Erected by the city of Paris, this memorial pays homage to members of the municipal and national guard who perished during the uprising of 20 June 1832.
Their names are listed on the obelisk, largely illegible today, and bodies were interred in the open space in front of memorial:
Pierre Hippolyte Aubert, Francois Michel Bellier, Nicolas Beranger, Jean Cartier, Jacques Louis Leonard Chollet, Charles Joseph Cocquelet, Pierre Condamine, Claude Duc, Henri Fauchier, Joseph Folenfant, Bernard Forest, Pierre Gaultier, Jean Julien Geoffroy, Felix Gilles, Gravet, Pierre Joseph Guenifet, Charles Herera, Jean Francois Hervet, Francois Kolleter, Jean Baptiste Ladroix, Eugene Lavrilliere, Emile Lefort, Louis Victor Lemoine, Jean Lhubert, Jean Louis Lointier, Dominique Morge, Antoine Marquez, Etienne Mathieux, Louis Menard, Jean Moder, Pierre Auguste Mousseau, Francois Munerel, Jean Pargala, Francois Xavier Pernot, Jean Baptiste Honore Prevost, Louis Pussier, Jean Raud, Mathias Reybel, Francois Xavier Sattlair, Dominique Schmitt, Pierre Georges Senegon, Charles Louis Vanherseque, Claude Weber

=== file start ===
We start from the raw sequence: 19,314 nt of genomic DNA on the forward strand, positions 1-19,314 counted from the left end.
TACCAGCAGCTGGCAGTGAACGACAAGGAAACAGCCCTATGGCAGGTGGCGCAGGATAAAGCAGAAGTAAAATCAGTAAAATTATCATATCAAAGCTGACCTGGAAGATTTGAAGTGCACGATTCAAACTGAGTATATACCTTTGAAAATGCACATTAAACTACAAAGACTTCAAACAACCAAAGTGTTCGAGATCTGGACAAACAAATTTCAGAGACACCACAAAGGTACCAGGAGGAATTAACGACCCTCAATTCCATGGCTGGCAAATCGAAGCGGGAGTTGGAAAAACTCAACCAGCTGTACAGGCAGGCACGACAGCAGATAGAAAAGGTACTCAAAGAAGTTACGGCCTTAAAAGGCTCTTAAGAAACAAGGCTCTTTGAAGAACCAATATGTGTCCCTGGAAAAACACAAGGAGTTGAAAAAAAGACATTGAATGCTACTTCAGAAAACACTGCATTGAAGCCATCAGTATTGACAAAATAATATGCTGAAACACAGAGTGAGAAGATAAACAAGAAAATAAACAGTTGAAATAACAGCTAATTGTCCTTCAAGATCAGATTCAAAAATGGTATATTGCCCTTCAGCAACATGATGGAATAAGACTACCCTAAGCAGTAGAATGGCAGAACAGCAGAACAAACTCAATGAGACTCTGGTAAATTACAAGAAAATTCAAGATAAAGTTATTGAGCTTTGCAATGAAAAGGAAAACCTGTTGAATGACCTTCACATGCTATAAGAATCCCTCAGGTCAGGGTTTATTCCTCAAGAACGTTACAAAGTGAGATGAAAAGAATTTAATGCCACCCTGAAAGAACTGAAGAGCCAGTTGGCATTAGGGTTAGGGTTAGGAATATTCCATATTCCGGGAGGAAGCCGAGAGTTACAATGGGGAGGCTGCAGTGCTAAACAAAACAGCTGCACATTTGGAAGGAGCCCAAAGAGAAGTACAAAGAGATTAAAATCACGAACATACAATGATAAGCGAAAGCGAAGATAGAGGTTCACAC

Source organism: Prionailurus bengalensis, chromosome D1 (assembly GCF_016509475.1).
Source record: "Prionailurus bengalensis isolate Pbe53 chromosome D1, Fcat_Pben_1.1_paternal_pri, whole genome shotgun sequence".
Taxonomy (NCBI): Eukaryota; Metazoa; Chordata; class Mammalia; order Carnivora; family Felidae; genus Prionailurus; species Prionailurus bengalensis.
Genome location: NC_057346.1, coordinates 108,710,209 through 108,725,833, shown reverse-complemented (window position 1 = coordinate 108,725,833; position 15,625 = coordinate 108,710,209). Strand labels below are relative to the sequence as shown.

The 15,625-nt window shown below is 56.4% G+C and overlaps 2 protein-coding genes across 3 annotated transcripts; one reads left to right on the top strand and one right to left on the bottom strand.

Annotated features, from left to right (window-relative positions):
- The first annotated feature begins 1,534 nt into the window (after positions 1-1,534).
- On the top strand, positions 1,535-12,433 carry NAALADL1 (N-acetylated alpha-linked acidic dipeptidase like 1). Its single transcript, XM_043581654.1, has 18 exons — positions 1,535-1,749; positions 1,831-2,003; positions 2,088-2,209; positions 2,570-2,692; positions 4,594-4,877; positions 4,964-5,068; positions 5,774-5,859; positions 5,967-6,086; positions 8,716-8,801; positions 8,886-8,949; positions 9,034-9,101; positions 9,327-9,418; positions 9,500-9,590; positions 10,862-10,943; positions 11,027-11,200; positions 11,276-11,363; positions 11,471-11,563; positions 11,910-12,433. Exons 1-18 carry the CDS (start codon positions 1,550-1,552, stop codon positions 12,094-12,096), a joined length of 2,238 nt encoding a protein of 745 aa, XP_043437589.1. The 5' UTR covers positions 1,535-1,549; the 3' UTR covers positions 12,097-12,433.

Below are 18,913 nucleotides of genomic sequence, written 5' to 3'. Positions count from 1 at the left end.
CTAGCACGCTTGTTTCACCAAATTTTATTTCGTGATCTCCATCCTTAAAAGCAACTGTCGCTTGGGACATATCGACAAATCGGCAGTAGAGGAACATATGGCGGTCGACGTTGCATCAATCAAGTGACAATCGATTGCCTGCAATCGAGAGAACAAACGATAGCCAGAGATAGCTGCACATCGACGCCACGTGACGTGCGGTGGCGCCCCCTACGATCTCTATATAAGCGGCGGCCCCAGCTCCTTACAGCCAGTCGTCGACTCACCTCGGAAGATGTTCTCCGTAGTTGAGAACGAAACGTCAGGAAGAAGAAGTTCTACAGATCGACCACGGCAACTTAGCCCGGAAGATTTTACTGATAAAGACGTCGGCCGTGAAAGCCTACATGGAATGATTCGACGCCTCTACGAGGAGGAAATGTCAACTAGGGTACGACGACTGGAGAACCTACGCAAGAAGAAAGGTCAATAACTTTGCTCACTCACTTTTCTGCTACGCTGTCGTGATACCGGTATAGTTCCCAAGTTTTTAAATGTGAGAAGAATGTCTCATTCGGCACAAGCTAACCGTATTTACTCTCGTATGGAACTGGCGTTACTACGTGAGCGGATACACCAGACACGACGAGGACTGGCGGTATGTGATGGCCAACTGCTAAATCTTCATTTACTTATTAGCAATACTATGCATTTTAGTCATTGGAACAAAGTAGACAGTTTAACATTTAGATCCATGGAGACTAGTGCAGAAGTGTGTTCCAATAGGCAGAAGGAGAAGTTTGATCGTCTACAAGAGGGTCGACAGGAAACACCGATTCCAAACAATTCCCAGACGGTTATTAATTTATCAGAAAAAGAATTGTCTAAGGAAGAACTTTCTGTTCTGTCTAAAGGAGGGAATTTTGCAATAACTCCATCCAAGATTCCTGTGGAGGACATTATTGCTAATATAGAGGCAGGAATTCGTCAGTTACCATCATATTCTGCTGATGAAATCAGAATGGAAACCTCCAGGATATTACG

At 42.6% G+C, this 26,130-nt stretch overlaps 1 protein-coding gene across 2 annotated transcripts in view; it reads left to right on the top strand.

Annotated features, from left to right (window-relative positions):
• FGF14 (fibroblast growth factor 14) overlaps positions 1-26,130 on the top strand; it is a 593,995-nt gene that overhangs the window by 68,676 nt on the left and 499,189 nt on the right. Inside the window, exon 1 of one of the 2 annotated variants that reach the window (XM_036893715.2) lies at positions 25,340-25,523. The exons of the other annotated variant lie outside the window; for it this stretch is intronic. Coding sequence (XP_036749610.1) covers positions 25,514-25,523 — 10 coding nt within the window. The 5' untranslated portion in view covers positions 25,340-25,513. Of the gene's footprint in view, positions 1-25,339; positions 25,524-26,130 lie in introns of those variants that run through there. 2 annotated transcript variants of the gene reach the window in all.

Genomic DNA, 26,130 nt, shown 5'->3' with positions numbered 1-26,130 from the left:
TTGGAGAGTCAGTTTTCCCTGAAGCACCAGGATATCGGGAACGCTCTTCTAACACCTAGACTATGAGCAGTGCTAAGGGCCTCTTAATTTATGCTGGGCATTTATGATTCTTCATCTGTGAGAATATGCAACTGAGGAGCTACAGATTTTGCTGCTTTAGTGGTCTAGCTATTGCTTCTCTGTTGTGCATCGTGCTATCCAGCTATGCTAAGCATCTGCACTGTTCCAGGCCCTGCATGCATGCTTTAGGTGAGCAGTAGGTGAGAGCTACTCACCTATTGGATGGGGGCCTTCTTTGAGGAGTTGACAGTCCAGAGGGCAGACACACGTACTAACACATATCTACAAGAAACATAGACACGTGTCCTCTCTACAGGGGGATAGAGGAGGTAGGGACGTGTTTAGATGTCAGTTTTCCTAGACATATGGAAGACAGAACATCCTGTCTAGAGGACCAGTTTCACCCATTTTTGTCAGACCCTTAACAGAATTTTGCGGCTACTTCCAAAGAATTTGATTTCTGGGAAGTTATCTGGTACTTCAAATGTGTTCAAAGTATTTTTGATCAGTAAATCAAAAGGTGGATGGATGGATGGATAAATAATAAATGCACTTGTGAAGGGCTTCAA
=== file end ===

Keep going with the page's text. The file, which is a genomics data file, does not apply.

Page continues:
For more information plus an illustration of the monument circa 1840 see Les Principeaux Monuments Funeraires du Pere-Lachaise, de Montmartre, du Mont-Parnasse et autres Cimetieres de Paris
(1840) by Rousseau, Lassalle and Marty.
There seems to be a bit of confusion about this monument. As noted above, Marty et al make it clear it was erected for the victims of 1832, yet more recent sources, particularly in Valverde and Hughes Le Cimetiere du Pere-Lachaise
and in Philippe Landru's exhaustive website, the monument supposedly honors those killed in the 1848 uprising. And Bertrand Beyern writes that the monument honors those killed in 1832, 1834, 1835 and 1848.
A very small but nonetheless perplexing puzzle. . .